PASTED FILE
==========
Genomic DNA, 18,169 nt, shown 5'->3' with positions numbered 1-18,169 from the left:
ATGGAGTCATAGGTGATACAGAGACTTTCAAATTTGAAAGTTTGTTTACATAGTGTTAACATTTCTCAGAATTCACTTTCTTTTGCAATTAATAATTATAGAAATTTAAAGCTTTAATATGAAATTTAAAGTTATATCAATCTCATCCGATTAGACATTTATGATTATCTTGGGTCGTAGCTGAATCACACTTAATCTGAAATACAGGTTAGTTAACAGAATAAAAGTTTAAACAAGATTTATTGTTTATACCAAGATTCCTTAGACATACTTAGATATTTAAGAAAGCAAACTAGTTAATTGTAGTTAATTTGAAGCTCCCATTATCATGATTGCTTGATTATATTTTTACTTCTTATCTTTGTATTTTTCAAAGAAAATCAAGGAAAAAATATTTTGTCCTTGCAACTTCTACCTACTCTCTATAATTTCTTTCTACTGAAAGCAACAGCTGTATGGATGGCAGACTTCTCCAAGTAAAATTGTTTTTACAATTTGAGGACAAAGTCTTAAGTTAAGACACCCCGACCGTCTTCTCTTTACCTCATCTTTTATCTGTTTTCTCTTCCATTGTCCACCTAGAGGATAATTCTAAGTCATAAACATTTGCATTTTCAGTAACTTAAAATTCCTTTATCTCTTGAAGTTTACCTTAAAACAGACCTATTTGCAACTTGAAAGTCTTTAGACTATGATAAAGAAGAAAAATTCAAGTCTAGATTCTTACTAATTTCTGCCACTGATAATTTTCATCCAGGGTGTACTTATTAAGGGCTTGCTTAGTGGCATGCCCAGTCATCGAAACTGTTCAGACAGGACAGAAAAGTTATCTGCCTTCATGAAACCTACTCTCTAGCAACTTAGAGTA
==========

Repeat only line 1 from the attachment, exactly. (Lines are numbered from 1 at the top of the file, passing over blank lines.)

Genomic DNA, 18,169 nt, shown 5'->3' with positions numbered 1-18,169 from the left: